Don’t be caught out: who is the person discharging managerial responsibilities?

Published: 26/5/2022

On 10 May 2022, the English High Court handed down an important judgment clarifying the meaning of “person discharging managerial responsibilities” (“PDMR") under s. 90A and Schedule 10A of the Financial Services and Markets Act 2000 (“FSMA”).

In Allianz Global Investors GmBH and others v G4S Limited (formerly known as G4S plc) [2022] EWHC 1081 (Ch) Miles J held that under s. 90A and Schedule 10A, the definition of PDMRs is limited to directors as the term is ordinarily understood in English law. The judge rejected the claimants’ wider reading of the term, which sought to include other senior executives responsible for managerial decisions.

The case

The claimants in the underlying action were all institutional shareholders. The defendant was a listed company carrying out security and related outsourcing services. Pursuant to various contracts entered into between one of the defendant’s subsidiary companies and the UK Ministry of Justice it provided electronic monitoring of prisoners’ services to the government (the "EM Contracts").

The issue of statutory construction arose in the context of a strike out and/or summary judgment application brought by the defendant against three separate claims brought by the claimants. In all three actions, the claimants contended that information provided by the defendant to the market (the "Published Information") was untrue and misleading, omitted required information and that there was dishonest delay in its publishing.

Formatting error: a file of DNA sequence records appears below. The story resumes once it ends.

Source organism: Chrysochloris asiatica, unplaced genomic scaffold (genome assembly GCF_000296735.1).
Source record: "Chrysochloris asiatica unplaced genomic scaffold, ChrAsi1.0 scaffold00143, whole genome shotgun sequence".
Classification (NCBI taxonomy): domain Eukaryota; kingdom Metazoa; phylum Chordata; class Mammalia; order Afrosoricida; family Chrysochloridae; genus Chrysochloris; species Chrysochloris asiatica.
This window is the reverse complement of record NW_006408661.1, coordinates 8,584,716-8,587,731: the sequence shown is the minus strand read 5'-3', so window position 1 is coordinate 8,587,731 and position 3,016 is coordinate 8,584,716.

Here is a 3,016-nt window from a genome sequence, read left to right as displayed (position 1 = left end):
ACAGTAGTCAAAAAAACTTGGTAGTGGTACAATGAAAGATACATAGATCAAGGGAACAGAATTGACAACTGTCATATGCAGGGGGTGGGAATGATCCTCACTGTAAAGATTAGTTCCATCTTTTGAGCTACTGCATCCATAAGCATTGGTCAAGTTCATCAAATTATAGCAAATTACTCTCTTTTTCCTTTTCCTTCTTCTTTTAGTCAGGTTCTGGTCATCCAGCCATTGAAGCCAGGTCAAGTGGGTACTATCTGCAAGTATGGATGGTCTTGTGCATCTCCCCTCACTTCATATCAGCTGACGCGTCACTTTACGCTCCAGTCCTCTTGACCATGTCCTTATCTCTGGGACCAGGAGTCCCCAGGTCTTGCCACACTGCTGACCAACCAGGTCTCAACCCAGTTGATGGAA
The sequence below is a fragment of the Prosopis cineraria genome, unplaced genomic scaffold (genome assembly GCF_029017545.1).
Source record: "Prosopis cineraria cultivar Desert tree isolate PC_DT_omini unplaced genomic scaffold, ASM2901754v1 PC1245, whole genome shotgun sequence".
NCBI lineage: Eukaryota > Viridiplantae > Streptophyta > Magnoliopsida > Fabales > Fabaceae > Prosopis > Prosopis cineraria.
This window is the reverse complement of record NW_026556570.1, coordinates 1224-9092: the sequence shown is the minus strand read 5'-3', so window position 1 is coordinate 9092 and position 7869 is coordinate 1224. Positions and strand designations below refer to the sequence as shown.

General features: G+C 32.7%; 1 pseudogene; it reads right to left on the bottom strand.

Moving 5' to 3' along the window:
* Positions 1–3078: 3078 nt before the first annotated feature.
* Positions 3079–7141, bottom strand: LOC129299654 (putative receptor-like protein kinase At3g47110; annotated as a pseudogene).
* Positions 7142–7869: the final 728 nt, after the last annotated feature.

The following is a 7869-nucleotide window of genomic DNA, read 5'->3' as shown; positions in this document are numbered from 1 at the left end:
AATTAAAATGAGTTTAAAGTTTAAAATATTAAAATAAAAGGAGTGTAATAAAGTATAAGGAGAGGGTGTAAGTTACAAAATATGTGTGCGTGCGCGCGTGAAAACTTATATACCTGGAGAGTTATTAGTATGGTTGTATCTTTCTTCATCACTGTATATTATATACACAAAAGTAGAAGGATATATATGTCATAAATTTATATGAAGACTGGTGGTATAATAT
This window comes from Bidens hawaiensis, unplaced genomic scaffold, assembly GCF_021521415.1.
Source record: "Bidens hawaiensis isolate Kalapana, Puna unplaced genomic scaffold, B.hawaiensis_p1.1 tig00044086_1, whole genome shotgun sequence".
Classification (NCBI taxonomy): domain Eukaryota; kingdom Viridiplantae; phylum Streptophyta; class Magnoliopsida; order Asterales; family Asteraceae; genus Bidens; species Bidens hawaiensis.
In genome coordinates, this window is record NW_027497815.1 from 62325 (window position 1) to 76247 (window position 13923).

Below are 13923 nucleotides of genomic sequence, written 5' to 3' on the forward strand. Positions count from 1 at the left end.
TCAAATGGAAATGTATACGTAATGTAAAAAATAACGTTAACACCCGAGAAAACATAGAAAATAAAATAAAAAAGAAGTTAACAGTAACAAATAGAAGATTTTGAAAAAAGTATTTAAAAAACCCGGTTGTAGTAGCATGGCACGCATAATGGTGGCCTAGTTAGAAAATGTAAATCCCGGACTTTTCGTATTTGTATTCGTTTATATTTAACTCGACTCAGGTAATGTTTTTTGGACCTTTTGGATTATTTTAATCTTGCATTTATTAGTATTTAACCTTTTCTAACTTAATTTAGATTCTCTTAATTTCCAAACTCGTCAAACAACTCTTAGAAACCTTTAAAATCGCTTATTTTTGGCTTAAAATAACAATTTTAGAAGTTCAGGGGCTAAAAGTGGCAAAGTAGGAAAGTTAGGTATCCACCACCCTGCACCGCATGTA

In its first claim, the claimants alleged that the defendants had charged under the EM Contracts for prisoners who were never tagged or had died. The claimants submitted that the wrongful billing rendered false a number of statements made in the Published Information.

In its second and third claims, the claimants point to a deferred prosecution agreement between the defendant and the Serious Fraud Office which allegedly revealed that, since 2005, the defendant had provided fraudulent financial models to the government in order to calculate the costs of providing the EM Contract services. This allegedly resulted in the wrongful retention of monies owed to the government. In these cases, the claimants alleged that the fraudulent conduct meant that statements made by the defendant in the Published Information was untrue. On the claimants’ case, the defendant’s failure to disclose this was an actionable omission and amounted to actionable dishonest delay.

In connection with these claims, the claimants argued that five individuals, who had the requisite level of knowledge of these activities, were PDMRs. Four of those PDMRs, were de jure directors of subsidiaries of the defendant.

The defendant’s application before Miles J sought to strike out and/or obtain summary judgment on the basis that four of these individuals were not PDMRs.

The relevant statutory regime

In interpreting s. 90A of FSMA, Miles J set out the history of the implementation of this provision. Paragraphs 50-149 make for a particularly interesting read.

S. 90A was enacted in response to the Directive 2004/109/EC on the harmonisation of transparency requirements in relation to information about issuers, often referred to as the Transparency Obligations Directive (or "TOD"). Article 7 of the TOD set out the minimum requirements for a civil liability regime to be adopted by member states, though the extent of the liability was for the member states to determine. No definition of PDMR was included in the TOD. S. 90A has since been reviewed and amended to its current form, which states that the operative provisions are found in Schedule 10A to FSMA, paragraph 8 of which holds the definition of a PDMR at sub-paragraph 5: